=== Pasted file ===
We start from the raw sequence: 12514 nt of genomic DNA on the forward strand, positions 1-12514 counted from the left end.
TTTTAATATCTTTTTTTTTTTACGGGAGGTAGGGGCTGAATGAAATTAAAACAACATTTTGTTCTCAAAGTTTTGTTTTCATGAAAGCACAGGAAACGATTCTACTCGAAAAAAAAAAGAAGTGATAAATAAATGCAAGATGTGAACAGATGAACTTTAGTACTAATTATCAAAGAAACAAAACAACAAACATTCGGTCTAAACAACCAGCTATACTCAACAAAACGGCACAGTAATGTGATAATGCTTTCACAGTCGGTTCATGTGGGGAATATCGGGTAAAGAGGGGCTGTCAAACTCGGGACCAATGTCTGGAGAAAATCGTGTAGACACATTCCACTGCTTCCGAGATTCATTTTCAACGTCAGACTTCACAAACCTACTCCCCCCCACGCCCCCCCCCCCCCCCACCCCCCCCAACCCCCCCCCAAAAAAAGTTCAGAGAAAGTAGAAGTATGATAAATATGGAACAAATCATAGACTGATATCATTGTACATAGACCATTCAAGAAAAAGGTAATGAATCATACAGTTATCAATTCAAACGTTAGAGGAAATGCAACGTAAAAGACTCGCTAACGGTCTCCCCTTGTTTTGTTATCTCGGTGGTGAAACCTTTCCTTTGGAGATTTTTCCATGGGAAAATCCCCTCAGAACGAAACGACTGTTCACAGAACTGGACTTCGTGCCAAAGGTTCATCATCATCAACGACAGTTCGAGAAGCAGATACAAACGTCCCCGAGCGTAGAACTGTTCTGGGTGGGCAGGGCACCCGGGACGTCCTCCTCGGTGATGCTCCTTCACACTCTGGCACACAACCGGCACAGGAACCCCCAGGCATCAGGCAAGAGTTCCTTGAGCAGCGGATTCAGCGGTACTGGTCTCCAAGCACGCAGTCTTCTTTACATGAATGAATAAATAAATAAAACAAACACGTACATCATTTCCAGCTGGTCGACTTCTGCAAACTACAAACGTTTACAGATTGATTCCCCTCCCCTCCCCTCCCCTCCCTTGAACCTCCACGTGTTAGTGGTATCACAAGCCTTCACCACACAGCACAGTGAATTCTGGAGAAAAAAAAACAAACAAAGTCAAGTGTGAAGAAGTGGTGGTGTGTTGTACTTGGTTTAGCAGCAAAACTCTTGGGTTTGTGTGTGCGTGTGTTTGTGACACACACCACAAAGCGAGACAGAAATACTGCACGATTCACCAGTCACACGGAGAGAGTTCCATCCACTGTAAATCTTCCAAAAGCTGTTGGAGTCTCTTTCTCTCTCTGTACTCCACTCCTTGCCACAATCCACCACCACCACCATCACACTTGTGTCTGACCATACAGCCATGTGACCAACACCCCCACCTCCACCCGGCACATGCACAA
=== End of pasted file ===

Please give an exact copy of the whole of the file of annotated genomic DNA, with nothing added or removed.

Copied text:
We start from the raw sequence: 12514 nt of genomic DNA on the forward strand, positions 1-12514 counted from the left end.
TTTTAATATCTTTTTTTTTTTACGGGAGGTAGGGGCTGAATGAAATTAAAACAACATTTTGTTCTCAAAGTTTTGTTTTCATGAAAGCACAGGAAACGATTCTACTCGAAAAAAAAAAGAAGTGATAAATAAATGCAAGATGTGAACAGATGAACTTTAGTACTAATTATCAAAGAAACAAAACAACAAACATTCGGTCTAAACAACCAGCTATACTCAACAAAACGGCACAGTAATGTGATAATGCTTTCACAGTCGGTTCATGTGGGGAATATCGGGTAAAGAGGGGCTGTCAAACTCGGGACCAATGTCTGGAGAAAATCGTGTAGACACATTCCACTGCTTCCGAGATTCATTTTCAACGTCAGACTTCACAAACCTACTCCCCCCCACGCCCCCCCCCCCCCCCACCCCCCCCAACCCCCCCCCAAAAAAAGTTCAGAGAAAGTAGAAGTATGATAAATATGGAACAAATCATAGACTGATATCATTGTACATAGACCATTCAAGAAAAAGGTAATGAATCATACAGTTATCAATTCAAACGTTAGAGGAAATGCAACGTAAAAGACTCGCTAACGGTCTCCCCTTGTTTTGTTATCTCGGTGGTGAAACCTTTCCTTTGGAGATTTTTCCATGGGAAAATCCCCTCAGAACGAAACGACTGTTCACAGAACTGGACTTCGTGCCAAAGGTTCATCATCATCAACGACAGTTCGAGAAGCAGATACAAACGTCCCCGAGCGTAGAACTGTTCTGGGTGGGCAGGGCACCCGGGACGTCCTCCTCGGTGATGCTCCTTCACACTCTGGCACACAACCGGCACAGGAACCCCCAGGCATCAGGCAAGAGTTCCTTGAGCAGCGGATTCAGCGGTACTGGTCTCCAAGCACGCAGTCTTCTTTACATGAATGAATAAATAAATAAAACAAACACGTACATCATTTCCAGCTGGTCGACTTCTGCAAACTACAAACGTTTACAGATTGATTCCCCTCCCCTCCCCTCCCCTCCCTTGAACCTCCACGTGTTAGTGGTATCACAAGCCTTCACCACACAGCACAGTGAATTCTGGAGAAAAAAAAACAAACAAAGTCAAGTGTGAAGAAGTGGTGGTGTGTTGTACTTGGTTTAGCAGCAAAACTCTTGGGTTTGTGTGTGCGTGTGTTTGTGACACACACCACAAAGCGAGACAGAAATACTGCACGATTCACCAGTCACACGGAGAGAGTTCCATCCACTGTAAATCTTCCAAAAGCTGTTGGAGTCTCTTTCTCTCTCTGTACTCCACTCCTTGCCACAATCCACCACCACCACCATCACACTTGTGTCTGACCATACAGCCATGTGACCAACACCCCCACCTCCACCCGGCACATGCACAA